You may have heard that your book is automatically covered by copyright as soon as it's published, or that you could do what's called the poor man's copyright, and mail a copy of your book to yourself. Both of these statements are true. Just try protecting your rights if someone starts selling it on their own. Here's three reasons why you should register. One, is as a deterrent. If people know it's registered, they're less likely to use it. The second reason is to stop infringement, this is a legal issue, and we'll get into that in just a moment. In the third reason, this is sometimes overlooked, is it creates an asset.
So, if it's copyrighted, that is an asset of your business or of your profession. In the basics of copyright, as we said, if a book has been published, it is automatically protected. But the key is if you're going to claim infringement, in order to collect damages and attorney fees for your book, it has to be registered. And there's a period of time that you must have it registered before you take that action. If you file it electronically, it's $35, or in writing, $65.
The expensive part of this comes into play, is when you have to expedite that, because there has been a perceived copyright infringement. Then you pay far higher fees in order to get registered quickly. To register your book, you wanna visit copyright.gov. Copyright.gov really applies to any intellectual property, be it a written work, music or video files, if your are film maker. This information is important, but as authors what we want to do is visit the part that's called Copyright Basics. It's a 12 page PDF that you can download and read, and it explains the whole copyright process in a lot more detail.
Once you've read that document and explored the site a little, you'll wanna go over to the registration Click on this, and this will explain it in current terms. It is important to understand how long it takes in order to get this information back, if you haven't registered and you're having to take legal action. And down here, it does have a note about current processing times. Another place to click here is called eCO acceptable file types. This will explain what are the acceptable file types that you could submit for copyright, if you're not submitting a paper copy.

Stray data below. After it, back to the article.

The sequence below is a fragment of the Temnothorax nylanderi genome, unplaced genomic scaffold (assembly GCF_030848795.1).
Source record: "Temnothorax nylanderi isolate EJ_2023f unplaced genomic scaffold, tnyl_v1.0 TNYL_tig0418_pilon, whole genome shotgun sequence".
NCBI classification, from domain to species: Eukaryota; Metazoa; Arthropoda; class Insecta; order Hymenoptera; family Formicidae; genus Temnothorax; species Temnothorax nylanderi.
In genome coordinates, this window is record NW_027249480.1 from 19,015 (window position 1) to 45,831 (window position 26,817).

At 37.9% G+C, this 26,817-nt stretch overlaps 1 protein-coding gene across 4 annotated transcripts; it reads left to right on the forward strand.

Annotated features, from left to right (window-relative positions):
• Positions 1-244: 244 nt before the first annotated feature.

And if you go down the page, you'll see under text, that they will accept a Microsoft Word document, and there's two formats, doc and docx, as well as a PDF format. And Rich Text document format, is another one that's a universal file type, and of course there's Word Perfect, and Microsoft Works, and Text Files. So there's several formats here that you could submit. You cannot submit an ePub file or a Mobi file. So you'll have to go back to the source document that was used to create your eBook.
So, once you have your file type that you're going to submit, you're gonna want to return to the main screen and click on eCO login. It'll explain some security and some privacy information, and continue on to eCO. And this is the screen that you will register for a free account with the copyright office, or use an existing account if you have one, and continue on to fill out the information to register your work.
- Understanding ebook trends and how to make them work for you
- Using measurement, tracking, and analysis tools just for authors
- Working with Amazon Kindle Direct Publishing, NOOK Press from Barnes & Noble, and Kobo Writing Life
- Becoming an approved publisher to the iBookstore
- Writing and distributing press releases
- Networking with authors and publishers
- Acquiring an ISBN number and copyright
- Pricing ebooks
- Selecting an aggregator
- Using Amazon services
- Selling ebooks directly